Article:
number of beginning courses, carry-
ing few, if any of them, on into ad-
vanced work in fields which he will
enter. Only as the student deals
with the more difficult concepts of his
sub.ects and acquires some degrees
of mastery and confidence does he
develop his mind in the best way."

an army of inspectors 'o see that the "
Along the path of consumer coop- consumer as a species is not wholly FOR SALE
eration lies salvation for the individ- eliminated. "We can look to the with- LARGE RESIDENTIAL lot on Vine-
ual, standardized by a decadent capi- ering away of this group," he said, wood Boulevard. Exclusive and re-a
talism and harassed 'with a loss of ' stricted section. Cash. Phone 8544.
entity by both fascism and commun- if consumers cooperation mnbot416
ism, Dr. James P. Warbasse, former the retail and manufacturing field __ _ _ _
lecturer in the economics department becomes general, for the consumer's FANCY APPLES, popcorn, fresh sweet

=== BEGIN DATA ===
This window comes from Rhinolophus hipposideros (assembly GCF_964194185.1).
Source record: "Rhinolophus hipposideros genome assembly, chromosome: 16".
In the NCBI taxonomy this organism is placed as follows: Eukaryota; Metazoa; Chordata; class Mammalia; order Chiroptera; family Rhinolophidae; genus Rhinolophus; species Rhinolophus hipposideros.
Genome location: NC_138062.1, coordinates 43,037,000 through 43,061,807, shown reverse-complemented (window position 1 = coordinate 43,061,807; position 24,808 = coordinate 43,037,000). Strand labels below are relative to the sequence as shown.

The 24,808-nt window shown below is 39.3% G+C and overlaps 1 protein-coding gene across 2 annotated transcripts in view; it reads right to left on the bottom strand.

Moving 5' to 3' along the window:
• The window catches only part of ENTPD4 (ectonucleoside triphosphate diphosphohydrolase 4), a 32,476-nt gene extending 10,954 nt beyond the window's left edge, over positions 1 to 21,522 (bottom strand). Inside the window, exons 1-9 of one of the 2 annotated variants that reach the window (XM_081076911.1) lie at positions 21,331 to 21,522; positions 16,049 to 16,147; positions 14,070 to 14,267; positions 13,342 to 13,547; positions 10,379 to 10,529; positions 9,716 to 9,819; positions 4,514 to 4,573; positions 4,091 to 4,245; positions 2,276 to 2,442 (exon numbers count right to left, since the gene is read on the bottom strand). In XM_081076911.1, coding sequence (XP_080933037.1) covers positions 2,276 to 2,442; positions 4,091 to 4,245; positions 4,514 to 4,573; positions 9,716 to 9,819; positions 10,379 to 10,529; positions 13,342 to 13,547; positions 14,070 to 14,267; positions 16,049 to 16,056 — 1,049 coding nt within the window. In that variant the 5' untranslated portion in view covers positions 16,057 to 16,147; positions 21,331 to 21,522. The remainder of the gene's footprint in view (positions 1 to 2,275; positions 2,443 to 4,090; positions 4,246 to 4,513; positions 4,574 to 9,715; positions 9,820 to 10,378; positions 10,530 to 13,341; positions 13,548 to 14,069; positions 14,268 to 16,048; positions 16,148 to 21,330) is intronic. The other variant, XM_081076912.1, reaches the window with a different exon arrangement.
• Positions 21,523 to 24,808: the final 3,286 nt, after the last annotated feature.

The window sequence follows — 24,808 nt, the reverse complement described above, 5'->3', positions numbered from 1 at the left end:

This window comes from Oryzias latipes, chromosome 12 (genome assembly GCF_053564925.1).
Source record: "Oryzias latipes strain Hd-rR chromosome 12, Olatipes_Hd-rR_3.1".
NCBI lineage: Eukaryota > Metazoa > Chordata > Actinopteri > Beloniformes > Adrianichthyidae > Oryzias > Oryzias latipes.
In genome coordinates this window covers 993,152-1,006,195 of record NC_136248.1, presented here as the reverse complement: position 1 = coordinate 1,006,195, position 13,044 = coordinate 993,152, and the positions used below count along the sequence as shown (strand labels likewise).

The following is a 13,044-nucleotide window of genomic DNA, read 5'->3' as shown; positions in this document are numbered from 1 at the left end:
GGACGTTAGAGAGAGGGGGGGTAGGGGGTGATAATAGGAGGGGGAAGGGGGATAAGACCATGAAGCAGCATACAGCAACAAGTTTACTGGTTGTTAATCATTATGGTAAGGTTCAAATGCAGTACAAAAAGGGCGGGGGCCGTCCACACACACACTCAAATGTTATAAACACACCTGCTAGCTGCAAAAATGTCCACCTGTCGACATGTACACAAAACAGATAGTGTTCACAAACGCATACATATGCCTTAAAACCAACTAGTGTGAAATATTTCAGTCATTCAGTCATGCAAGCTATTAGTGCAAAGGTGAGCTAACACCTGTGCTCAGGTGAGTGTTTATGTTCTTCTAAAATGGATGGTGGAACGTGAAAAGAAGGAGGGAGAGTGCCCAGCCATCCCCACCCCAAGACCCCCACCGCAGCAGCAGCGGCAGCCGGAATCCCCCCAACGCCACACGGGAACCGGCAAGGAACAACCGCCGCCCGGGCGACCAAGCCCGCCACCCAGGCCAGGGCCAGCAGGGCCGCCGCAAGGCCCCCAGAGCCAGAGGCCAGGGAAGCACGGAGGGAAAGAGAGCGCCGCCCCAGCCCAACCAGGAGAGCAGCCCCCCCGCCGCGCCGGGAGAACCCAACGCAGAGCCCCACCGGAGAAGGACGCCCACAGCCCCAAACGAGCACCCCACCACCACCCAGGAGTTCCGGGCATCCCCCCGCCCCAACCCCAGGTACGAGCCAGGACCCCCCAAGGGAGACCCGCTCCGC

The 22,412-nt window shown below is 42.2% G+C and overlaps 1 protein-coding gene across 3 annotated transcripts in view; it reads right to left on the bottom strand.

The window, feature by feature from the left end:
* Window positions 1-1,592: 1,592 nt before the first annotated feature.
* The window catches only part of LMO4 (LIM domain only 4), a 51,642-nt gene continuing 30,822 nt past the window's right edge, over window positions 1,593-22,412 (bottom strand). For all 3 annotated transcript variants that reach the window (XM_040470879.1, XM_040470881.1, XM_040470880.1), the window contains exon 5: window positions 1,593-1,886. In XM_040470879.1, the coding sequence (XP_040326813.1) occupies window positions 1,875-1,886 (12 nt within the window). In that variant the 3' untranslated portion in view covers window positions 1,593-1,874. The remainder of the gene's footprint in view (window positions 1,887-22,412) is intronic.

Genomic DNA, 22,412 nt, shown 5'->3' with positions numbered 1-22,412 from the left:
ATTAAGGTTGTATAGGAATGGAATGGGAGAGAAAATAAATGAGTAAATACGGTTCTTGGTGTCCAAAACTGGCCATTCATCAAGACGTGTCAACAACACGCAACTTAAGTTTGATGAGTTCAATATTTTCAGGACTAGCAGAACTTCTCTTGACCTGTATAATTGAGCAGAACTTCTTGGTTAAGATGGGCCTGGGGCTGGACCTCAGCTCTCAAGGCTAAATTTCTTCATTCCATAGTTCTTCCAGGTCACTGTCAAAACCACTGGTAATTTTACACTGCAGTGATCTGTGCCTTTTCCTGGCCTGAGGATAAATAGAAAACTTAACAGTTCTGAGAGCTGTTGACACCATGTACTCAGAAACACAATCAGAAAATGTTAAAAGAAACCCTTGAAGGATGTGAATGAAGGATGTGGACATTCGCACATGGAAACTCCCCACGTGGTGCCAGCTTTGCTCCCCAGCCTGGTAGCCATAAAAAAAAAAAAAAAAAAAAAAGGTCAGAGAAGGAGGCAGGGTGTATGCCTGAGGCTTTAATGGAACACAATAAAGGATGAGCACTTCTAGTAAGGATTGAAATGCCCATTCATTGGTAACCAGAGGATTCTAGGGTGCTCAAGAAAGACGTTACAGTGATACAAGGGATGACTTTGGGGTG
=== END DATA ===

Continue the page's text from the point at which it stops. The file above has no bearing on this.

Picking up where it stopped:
and president of the Cooperative own self-interest would supplant pro- cider. No preservatives. Will deliver.
League of the United States, assert- fits as the guide to production. And Phone 3926. 1003 Brooks. 417
ed yesterday. self-interest can be as impelling a'
We are witnessing the breakdown force as the desire for gain." WASHED SAND and Gravel. Drive-
way Gravel. Killins Gravel Co.
of the private profit system, he said More important perhaps than the waynGrave. Gr
in an interview, as business abdicates elimination of profits and the conse-
in many fields and forces the govern- ouent savings are the psychological LAUNDRY
ment to provide first aid and even- gains, he said. Drawn together to T EUh.